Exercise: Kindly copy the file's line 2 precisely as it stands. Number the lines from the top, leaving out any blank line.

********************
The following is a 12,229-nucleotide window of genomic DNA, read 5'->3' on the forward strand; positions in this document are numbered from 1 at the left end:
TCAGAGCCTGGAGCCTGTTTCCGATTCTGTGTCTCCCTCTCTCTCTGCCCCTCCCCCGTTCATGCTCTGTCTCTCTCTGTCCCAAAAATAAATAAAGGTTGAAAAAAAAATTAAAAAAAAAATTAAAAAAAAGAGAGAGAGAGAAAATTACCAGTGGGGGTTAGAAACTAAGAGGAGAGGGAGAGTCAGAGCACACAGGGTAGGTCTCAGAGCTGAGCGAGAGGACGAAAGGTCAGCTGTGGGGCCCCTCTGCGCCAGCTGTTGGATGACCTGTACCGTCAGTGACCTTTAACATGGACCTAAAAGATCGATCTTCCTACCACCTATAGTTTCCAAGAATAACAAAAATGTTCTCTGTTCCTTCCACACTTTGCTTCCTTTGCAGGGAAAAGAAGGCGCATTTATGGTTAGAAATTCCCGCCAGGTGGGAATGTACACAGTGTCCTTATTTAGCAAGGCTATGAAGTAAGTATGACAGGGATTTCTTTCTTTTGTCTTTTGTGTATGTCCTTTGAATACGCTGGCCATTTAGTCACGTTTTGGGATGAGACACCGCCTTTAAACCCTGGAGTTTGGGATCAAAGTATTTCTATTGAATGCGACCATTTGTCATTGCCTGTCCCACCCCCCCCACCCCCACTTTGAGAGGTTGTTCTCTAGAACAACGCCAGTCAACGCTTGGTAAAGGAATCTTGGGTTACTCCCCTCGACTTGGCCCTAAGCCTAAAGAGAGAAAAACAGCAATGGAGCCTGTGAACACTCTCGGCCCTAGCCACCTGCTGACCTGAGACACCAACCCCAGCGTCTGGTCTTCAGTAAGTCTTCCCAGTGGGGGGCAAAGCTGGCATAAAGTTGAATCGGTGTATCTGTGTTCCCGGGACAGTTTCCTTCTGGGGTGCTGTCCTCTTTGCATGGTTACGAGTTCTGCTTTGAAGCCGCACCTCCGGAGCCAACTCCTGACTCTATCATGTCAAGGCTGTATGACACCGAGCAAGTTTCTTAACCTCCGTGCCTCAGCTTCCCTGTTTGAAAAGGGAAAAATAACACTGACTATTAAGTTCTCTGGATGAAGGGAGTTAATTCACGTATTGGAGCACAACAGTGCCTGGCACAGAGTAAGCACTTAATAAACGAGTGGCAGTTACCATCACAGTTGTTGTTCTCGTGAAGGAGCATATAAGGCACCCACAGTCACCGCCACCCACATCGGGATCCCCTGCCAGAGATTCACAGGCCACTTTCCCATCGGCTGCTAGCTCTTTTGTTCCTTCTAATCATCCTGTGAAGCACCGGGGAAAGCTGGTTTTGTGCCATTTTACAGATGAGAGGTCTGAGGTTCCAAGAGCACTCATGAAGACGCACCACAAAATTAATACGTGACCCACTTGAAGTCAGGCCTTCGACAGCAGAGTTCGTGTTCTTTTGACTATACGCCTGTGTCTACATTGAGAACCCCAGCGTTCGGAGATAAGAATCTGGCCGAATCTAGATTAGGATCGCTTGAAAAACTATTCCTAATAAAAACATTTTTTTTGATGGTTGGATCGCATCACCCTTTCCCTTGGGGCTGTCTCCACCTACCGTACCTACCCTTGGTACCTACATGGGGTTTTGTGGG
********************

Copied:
TCAGAGCCTGGAGCCTGTTTCCGATTCTGTGTCTCCCTCTCTCTCTGCCCCTCCCCCGTTCATGCTCTGTCTCTCTCTGTCCCAAAAATAAATAAAGGTTGAAAAAAAAATTAAAAAAAAAATTAAAAAAAAGAGAGAGAGAGAAAATTACCAGTGGGGGTTAGAAACTAAGAGGAGAGGGAGAGTCAGAGCACACAGGGTAGGTCTCAGAGCTGAGCGAGAGGACGAAAGGTCAGCTGTGGGGCCCCTCTGCGCCAGCTGTTGGATGACCTGTACCGTCAGTGACCTTTAACATGGACCTAAAAGATCGATCTTCCTACCACCTATAGTTTCCAAGAATAACAAAAATGTTCTCTGTTCCTTCCACACTTTGCTTCCTTTGCAGGGAAAAGAAGGCGCATTTATGGTTAGAAATTCCCGCCAGGTGGGAATGTACACAGTGTCCTTATTTAGCAAGGCTATGAAGTAAGTATGACAGGGATTTCTTTCTTTTGTCTTTTGTGTATGTCCTTTGAATACGCTGGCCATTTAGTCACGTTTTGGGATGAGACACCGCCTTTAAACCCTGGAGTTTGGGATCAAAGTATTTCTATTGAATGCGACCATTTGTCATTGCCTGTCCCACCCCCCCCACCCCCACTTTGAGAGGTTGTTCTCTAGAACAACGCCAGTCAACGCTTGGTAAAGGAATCTTGGGTTACTCCCCTCGACTTGGCCCTAAGCCTAAAGAGAGAAAAACAGCAATGGAGCCTGTGAACACTCTCGGCCCTAGCCACCTGCTGACCTGAGACACCAACCCCAGCGTCTGGTCTTCAGTAAGTCTTCCCAGTGGGGGGCAAAGCTGGCATAAAGTTGAATCGGTGTATCTGTGTTCCCGGGACAGTTTCCTTCTGGGGTGCTGTCCTCTTTGCATGGTTACGAGTTCTGCTTTGAAGCCGCACCTCCGGAGCCAACTCCTGACTCTATCATGTCAAGGCTGTATGACACCGAGCAAGTTTCTTAACCTCCGTGCCTCAGCTTCCCTGTTTGAAAAGGGAAAAATAACACTGACTATTAAGTTCTCTGGATGAAGGGAGTTAATTCACGTATTGGAGCACAACAGTGCCTGGCACAGAGTAAGCACTTAATAAACGAGTGGCAGTTACCATCACAGTTGTTGTTCTCGTGAAGGAGCATATAAGGCACCCACAGTCACCGCCACCCACATCGGGATCCCCTGCCAGAGATTCACAGGCCACTTTCCCATCGGCTGCTAGCTCTTTTGTTCCTTCTAATCATCCTGTGAAGCACCGGGGAAAGCTGGTTTTGTGCCATTTTACAGATGAGAGGTCTGAGGTTCCAAGAGCACTCATGAAGACGCACCACAAAATTAATACGTGACCCACTTGAAGTCAGGCCTTCGACAGCAGAGTTCGTGTTCTTTTGACTATACGCCTGTGTCTACATTGAGAACCCCAGCGTTCGGAGATAAGAATCTGGCCGAATCTAGATTAGGATCGCTTGAAAAACTATTCCTAATAAAAACATTTTTTTTGATGGTTGGATCGCATCACCCTTTCCCTTGGGGCTGTCTCCACCTACCGTACCTACCCTTGGTACCTACATGGGGTTTTGTGGG